One of the key factors of a successful engineering engagement (or frankly, any project) is strong communication. Ask your questions of the engineering team, and expect them to give you clear answers. For questions that require more information or investigation to answer, the firm should explain clearly what they would need to know in order to answer it.
If your vendor candidate seems cagey about answers, this can be a red flag — either because they aren’t prepared to invest in the work to ensure they can address the full scope of your project, or they don’t have the resources to answer your questions, none of which bodes well for the engagement.
Set Clear Expectations for Communication About Progress, Ideas, and Issues
Reinforcing the emphasis on communication, you should confirm with your vendor candidate that they will provide consistent updates at a frequency and in a medium that will serve your needs, and how they communicate design ideas and issues as they naturally arise in the development process. Coordinate how you want to be informed, and get their agreement.
Ask for Milestone Deliverables
Discuss with your vendor partner how they would recommend a breakdown of the engagement scope into milestone deliverables — in some cases it may be documentation and diagrams, in others it might be a demonstration of a piece of the system, or a review of completed test cases. Ask them about how they typically deliver milestones for previous projects, and listen for signs that this is a common process for them.
These pointers should give you a good sense of the quality of your vendor. I cannot overstate the importance of being choosy when shopping for a software engineering firm. The right choice for you is out there, and it’s better to take the extra time (even if — especially if — it feels like there’s no time to waste).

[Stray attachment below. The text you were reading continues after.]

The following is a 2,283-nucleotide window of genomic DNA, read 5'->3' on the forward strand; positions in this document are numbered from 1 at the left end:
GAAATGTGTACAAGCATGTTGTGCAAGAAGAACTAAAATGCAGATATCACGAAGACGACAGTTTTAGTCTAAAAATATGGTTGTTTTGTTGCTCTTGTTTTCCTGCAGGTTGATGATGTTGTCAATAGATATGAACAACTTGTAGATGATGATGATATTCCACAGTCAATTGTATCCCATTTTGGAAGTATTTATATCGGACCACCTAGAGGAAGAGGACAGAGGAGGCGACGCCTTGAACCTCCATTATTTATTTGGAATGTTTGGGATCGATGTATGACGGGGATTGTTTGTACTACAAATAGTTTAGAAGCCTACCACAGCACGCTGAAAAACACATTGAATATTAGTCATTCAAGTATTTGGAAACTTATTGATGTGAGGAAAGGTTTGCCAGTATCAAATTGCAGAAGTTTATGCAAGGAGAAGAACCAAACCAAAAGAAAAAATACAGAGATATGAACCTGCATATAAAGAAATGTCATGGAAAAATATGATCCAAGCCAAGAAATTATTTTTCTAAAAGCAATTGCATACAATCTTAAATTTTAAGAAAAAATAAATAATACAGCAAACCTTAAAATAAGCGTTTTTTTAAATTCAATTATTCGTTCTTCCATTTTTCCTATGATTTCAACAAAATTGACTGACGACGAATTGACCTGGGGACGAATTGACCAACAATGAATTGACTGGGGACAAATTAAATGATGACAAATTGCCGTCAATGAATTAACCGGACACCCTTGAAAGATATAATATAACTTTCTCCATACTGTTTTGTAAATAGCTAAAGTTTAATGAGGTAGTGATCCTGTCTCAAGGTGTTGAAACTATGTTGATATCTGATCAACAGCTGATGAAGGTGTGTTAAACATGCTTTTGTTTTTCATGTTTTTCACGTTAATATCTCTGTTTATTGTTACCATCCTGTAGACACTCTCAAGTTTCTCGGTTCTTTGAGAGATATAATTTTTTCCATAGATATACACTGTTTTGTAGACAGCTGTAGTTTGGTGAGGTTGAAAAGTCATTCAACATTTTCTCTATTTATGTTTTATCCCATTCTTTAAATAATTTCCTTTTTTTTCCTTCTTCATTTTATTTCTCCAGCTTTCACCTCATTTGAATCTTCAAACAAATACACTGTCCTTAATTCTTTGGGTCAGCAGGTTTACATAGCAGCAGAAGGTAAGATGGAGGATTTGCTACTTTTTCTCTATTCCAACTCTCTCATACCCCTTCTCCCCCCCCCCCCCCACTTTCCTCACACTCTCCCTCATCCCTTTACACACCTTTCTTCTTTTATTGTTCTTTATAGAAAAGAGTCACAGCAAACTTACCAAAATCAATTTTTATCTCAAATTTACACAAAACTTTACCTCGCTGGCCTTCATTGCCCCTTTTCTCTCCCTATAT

Your best bet is to know who your engineering vendor is before you actually need them, but that’s a topic for another article.
As always, if you’d like to talk with Green Mars about your full-stack software engineering needs, we would be delighted to hear more about your project and perhaps to throw our hat in the ring!
Still on the fence? No worries. Check out our article on the top 5 reasons to outsource software engineering, and let us know what you think.
By Soo Somerset, Green Mars CEO and Dave Jackson, Green Mars Founder & CTO
Consider the “Engineer” versus the “Coder”
When you want to hire someone to write software, you start by looking at their resume for the technology you need. However, their real skills are in their ability to design a maintainable solution, to set and manage expectations, to communicate clearly and promptly, and to deliver quality on schedule. If you can find a candidate with those skills, you can hire with confidence! But, how do you find them?
Solve the Technical Interview Problem
Technical interviews are a time-honored tradition for software engineering positions, and they’re as quaint as a rotary phone. Typically technical interviews consist of logic puzzles, re-implementing well-established algorithms, or solving esoteric problems that have nothing to do with the work — they’re often a mirror-fogging waste of time.